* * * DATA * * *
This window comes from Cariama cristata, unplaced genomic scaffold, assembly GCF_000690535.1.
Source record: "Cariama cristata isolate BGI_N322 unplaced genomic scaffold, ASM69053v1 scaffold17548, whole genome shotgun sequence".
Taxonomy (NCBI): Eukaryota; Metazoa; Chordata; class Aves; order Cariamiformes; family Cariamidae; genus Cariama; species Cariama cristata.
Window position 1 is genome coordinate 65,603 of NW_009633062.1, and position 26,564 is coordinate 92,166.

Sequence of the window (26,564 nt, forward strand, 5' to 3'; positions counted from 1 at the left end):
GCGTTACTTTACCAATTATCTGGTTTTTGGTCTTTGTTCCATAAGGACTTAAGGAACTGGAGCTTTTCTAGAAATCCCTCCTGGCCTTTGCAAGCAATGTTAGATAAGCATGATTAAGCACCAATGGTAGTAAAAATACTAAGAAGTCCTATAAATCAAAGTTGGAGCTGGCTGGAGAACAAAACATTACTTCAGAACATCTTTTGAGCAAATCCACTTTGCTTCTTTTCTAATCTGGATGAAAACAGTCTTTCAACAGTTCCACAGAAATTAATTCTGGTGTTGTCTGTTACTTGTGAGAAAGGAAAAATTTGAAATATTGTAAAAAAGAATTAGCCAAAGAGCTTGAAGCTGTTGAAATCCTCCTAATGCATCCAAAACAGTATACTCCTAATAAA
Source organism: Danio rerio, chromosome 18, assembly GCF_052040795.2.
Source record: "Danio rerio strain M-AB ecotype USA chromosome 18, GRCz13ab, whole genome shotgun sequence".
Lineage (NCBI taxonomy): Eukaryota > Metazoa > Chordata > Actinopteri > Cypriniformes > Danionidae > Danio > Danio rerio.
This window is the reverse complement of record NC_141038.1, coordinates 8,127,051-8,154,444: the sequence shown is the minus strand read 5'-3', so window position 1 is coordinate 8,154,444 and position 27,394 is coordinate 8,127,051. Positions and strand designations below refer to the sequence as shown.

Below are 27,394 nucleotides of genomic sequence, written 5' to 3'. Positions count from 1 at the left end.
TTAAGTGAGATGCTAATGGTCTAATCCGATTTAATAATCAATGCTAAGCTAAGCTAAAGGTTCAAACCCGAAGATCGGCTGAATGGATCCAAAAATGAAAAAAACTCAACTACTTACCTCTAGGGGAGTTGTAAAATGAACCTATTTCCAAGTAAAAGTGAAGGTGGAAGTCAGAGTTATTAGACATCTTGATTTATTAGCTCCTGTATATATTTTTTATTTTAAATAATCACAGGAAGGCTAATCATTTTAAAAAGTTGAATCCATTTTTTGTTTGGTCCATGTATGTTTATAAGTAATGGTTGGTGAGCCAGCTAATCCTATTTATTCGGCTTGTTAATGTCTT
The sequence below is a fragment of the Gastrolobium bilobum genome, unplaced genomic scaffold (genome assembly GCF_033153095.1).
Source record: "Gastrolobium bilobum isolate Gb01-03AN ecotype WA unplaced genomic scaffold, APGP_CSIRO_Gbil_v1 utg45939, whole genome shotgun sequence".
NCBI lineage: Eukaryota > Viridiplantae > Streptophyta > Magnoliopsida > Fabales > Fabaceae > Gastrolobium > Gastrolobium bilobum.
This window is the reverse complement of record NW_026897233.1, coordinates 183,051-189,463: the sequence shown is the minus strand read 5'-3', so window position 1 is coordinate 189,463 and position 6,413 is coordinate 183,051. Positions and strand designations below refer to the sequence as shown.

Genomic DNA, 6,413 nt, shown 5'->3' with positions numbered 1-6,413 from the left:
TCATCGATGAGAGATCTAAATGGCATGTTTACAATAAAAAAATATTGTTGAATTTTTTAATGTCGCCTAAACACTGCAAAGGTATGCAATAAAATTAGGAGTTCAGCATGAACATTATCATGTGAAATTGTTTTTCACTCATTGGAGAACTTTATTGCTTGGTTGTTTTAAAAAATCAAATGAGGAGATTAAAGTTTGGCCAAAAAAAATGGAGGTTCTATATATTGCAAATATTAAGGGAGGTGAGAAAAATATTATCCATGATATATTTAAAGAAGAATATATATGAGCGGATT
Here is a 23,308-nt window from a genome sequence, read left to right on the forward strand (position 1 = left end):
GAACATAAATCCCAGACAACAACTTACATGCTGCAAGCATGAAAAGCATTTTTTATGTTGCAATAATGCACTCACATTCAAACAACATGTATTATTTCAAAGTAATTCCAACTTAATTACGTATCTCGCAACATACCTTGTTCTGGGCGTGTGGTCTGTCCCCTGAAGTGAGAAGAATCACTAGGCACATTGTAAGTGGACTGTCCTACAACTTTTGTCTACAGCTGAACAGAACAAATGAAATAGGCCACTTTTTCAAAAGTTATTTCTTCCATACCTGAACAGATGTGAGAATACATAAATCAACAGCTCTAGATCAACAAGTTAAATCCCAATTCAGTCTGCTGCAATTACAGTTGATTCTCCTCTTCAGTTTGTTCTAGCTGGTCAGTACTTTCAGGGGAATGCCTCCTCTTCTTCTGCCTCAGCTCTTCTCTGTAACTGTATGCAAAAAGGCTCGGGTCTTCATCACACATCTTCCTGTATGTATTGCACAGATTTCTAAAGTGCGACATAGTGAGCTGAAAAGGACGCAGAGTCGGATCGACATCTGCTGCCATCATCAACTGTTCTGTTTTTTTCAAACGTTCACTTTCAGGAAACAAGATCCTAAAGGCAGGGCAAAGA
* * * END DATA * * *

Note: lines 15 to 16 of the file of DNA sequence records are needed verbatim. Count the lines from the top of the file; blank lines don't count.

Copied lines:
NCBI lineage: Eukaryota > Viridiplantae > Streptophyta > Magnoliopsida > Fabales > Fabaceae > Gastrolobium > Gastrolobium bilobum.
This window is the reverse complement of record NW_026897233.1, coordinates 183,051-189,463: the sequence shown is the minus strand read 5'-3', so window position 1 is coordinate 189,463 and position 6,413 is coordinate 183,051. Positions and strand designations below refer to the sequence as shown.